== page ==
For every performance that graces the stage of Shriver Hall, you can typically find Heather Michaelson up at the top of the balcony, at work in her control booth. As tech coordinator of the 1,100-seat Homewood venue, she's in charge of making sure everything you see and hear when you're in the audience is on point.
"Anything and everything for lights, sound, and AV [audiovisual] falls under me," says Michaelson, who started the job 10 months ago.
It's a new position at Johns Hopkins, created to coincide with the recent $14 million renovation of Shriver Hall. Michaelson's equipment—including all-LED lighting, sound mixing board, projection systems, movie screens, and microphones—is state of the art.
Michaelson comes to this job with a varied background that includes theaters, classrooms, cruise ships, and, most recently, Live! Casino & Hotel. In Shriver, she's overseen everything from dance shows and The Nutcracker to symposiums and comedy.
Hub at Work sat down with Michaelson recently to chat about her winding path to Johns Hopkins, the tech and artistry behind her work, and the near impossibility of hitting the right shade of purple.
What kind of work are you doing for a typical event at Shriver?
There's really no such thing as a typical event. For any performance or speaking event that happens here—whether they need full lighting programmed or they just need a microphone—I'm taking care of that. My big thing is making sure everything is prepped beforehand, so I coordinate with event organizers.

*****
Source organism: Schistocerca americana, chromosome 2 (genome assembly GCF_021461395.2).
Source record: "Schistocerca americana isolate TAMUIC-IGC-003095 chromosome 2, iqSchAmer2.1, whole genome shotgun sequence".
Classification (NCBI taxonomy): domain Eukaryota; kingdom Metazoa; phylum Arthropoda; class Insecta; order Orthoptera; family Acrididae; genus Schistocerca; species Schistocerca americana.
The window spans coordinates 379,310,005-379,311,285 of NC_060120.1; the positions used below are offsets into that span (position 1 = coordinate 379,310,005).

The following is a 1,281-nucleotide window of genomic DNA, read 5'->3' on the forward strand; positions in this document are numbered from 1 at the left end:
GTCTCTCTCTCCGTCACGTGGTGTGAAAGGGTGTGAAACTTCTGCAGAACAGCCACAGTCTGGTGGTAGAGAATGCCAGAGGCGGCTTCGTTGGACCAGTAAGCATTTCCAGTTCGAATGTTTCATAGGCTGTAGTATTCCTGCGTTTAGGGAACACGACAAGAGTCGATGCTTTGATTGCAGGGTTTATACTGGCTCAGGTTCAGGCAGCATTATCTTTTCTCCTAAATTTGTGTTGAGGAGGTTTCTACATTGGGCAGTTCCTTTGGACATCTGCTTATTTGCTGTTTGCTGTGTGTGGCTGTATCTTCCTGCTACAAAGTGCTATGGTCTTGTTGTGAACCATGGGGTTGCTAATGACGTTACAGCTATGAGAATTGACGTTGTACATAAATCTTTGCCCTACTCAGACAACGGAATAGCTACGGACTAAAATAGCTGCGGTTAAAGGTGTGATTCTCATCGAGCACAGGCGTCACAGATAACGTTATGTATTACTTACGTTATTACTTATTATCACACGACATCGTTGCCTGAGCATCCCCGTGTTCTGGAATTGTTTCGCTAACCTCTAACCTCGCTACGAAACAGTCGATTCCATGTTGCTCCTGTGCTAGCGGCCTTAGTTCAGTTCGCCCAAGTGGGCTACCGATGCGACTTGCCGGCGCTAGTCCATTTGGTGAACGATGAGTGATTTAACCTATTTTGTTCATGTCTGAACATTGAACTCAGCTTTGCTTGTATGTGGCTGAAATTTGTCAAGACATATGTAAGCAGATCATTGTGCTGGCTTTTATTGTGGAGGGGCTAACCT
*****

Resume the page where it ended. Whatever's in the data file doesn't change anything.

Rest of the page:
Where are you during a live show?
For a simple show, like a speaker for example, I can be backstage, where I can control some basic lighting and sound. But if it's something more complex, I need to be in my booth upstairs and, if needed, I'll have people from KIT-CATS [the Classroom/Audiovisual Technology Support team] helping out.
How'd you get involved in this line of work?
I started doing theater in high school in San Diego and went for my bachelor's in fine arts and technical theater. Then I fell into teaching accidentally almost and really loved it. I got my master's in education from UNLV [University of Nevada, Las Vegas] and taught drama and theater tech for eight years in Las Vegas and California.
I reached a point where I thought, Well, I'm either going to keep teaching forever, or I can go do something else for a while. So I ran off and joined a cruise ship. It just so happened that I found the opportunity to go out and see the world, running theaters for Celebrity Cruise Ships for four years.
What was that like?
I've seen some incredible places. I started my first cruise in Australia. Crossing the equator on my second cruise was an experience—there's a whole ceremony for that. The Baltic region is absolutely gorgeous. I have great memories of walking through markets in Turkey, overnighting in St. Petersburg, and seeing the beautiful fall colors of New England and Canada.
It's surreal to me that I can make statements like, "I don't ever need to go to Rome again" or "I've seen enough of the Caribbean" because I know those places so well. So I checked off a lot on my bucket list.
How'd you end up at Johns Hopkins from there?